Is it true that YA/teen covers tend to be photographs, while MG covers are illustrated? So far, this truth seems to bare out. Mostly. But what do I want for my cover? Hmmm... (that's assuming I could even have any input—but this is my dream, right?)
Here's one of my favorites, which I just discovered today: It's brand new and surprisingly close in tone to my own book—Avi's The Seer of Shadows. I LOVE this cover. (And the book, too!) Now to be fair, the book is about a photographer, so that choice was sort of a given.
Then you have the alluring covers, like the Gemma Doyle trilogy that add a little sex appeal to the historical fantasy. A very different tone, here, but both books deal with historical settings and paranormal or fantastical elements. Libba Bray's book is definitely aimed at a slightly older, more feminine audience, while Avi's is less about the girl and more about the mystery.
What about those illustrated covers? Neil Gaiman's The Graveyard Book pumps up its own fantastical atmosphere with some fabulous art:
I love his writing, and the art on this cover certainly stays true to his sense of mystical, creepy, beautiful, dark fun. (sorry, I can't help but go all George Orwell with the adjectives.)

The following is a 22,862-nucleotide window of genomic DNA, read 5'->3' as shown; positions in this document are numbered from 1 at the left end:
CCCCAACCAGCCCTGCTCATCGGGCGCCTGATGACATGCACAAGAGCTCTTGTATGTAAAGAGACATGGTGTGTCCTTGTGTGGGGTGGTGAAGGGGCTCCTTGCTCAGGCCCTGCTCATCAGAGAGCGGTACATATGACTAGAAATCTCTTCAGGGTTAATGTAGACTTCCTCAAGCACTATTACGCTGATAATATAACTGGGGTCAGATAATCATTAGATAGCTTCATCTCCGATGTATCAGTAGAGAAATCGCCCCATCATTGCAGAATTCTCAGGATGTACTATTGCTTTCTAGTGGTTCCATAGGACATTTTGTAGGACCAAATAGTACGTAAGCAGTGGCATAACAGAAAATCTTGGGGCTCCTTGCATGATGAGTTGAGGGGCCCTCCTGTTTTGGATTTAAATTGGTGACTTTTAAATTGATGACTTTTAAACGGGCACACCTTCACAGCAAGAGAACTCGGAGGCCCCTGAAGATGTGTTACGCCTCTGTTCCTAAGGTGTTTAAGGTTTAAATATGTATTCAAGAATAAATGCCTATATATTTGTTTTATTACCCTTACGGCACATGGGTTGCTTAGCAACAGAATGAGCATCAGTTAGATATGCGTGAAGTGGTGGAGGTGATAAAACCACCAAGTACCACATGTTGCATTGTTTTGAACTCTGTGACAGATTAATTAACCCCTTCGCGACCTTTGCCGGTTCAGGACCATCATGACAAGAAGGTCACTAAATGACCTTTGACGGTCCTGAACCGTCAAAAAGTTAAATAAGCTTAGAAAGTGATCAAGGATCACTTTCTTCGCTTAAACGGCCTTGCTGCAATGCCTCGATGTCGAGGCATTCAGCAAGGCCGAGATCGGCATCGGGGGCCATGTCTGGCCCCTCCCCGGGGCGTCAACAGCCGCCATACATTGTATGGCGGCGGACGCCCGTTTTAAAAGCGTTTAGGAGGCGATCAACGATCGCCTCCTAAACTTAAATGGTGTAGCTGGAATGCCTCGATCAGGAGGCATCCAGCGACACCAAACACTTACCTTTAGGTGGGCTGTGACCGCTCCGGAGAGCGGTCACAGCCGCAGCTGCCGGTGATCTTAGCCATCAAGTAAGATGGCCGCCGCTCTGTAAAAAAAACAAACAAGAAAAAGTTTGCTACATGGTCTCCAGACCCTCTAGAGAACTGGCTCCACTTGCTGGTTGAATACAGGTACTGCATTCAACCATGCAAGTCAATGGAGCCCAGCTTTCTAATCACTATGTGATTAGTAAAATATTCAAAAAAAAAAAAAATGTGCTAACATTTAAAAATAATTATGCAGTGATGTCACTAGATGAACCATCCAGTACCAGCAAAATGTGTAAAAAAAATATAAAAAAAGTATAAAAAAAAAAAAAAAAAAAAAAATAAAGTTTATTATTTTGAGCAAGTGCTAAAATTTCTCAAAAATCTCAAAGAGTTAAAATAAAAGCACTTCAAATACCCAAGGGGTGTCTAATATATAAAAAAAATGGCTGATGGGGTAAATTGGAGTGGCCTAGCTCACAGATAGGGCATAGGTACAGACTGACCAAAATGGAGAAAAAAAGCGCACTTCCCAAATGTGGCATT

I guess part of the cover's job is to set the tone and reveal something about the story—and sell books, of course. Do you get a sense of these stories? I do.
Now, what about my own fabulous book, which has many interesting elements that could adorn the cover. I'm afraid a certain type of illustration will make it seem too campy, but the wrong photographic approach could make it more about the hunk on the cover than the cool ghost story inside. I definitely want the spook factor, but with the proper historical context. For now, I'll keep dreaming about holding that 2-pound piece of my soul when it is final bound and swaddled in its own magical artwork.
Thursday, December 04, 2008
No, this isn't a post about the stock market. But it is a time to take some stock of things in our business. With all the layoffs at S&S and the shakeups at Random House and so many other reorganization strategies around the world of publishing, it would be easy to start spouting doomsday messages. I'll just throw on a sheet and stand on the corner in NYC with a sandwich sign about the end of the (publishing) world...